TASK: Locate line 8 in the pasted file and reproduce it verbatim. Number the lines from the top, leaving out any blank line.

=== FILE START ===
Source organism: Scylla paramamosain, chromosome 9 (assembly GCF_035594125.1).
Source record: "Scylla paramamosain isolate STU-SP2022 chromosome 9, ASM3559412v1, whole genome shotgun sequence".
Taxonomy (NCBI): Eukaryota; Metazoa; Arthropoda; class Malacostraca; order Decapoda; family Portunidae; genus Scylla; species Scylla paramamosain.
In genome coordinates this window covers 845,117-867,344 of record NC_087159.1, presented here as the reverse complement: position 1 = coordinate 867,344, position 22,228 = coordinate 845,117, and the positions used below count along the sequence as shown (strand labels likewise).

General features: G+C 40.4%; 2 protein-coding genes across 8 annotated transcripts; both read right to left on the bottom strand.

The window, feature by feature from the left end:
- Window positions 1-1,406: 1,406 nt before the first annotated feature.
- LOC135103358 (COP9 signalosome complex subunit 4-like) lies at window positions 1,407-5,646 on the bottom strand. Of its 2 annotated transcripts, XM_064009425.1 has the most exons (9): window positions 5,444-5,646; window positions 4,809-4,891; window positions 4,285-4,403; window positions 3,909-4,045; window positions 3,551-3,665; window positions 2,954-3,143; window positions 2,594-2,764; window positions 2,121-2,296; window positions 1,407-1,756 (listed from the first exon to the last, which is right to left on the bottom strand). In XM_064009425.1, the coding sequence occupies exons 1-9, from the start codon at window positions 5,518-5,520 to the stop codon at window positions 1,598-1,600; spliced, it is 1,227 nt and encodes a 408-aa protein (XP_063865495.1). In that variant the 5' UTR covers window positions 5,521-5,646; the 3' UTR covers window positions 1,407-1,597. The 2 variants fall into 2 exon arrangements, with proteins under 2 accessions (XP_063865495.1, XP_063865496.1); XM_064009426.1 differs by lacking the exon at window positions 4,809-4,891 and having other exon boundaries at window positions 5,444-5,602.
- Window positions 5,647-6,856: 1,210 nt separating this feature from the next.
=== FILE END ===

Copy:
- LOC135103358 (COP9 signalosome complex subunit 4-like) lies at window positions 1,407-5,646 on the bottom strand. Of its 2 annotated transcripts, XM_064009425.1 has the most exons (9): window positions 5,444-5,646; window positions 4,809-4,891; window positions 4,285-4,403; window positions 3,909-4,045; window positions 3,551-3,665; window positions 2,954-3,143; window positions 2,594-2,764; window positions 2,121-2,296; window positions 1,407-1,756 (listed from the first exon to the last, which is right to left on the bottom strand). In XM_064009425.1, the coding sequence occupies exons 1-9, from the start codon at window positions 5,518-5,520 to the stop codon at window positions 1,598-1,600; spliced, it is 1,227 nt and encodes a 408-aa protein (XP_063865495.1). In that variant the 5' UTR covers window positions 5,521-5,646; the 3' UTR covers window positions 1,407-1,597. The 2 variants fall into 2 exon arrangements, with proteins under 2 accessions (XP_063865495.1, XP_063865496.1); XM_064009426.1 differs by lacking the exon at window positions 4,809-4,891 and having other exon boundaries at window positions 5,444-5,602.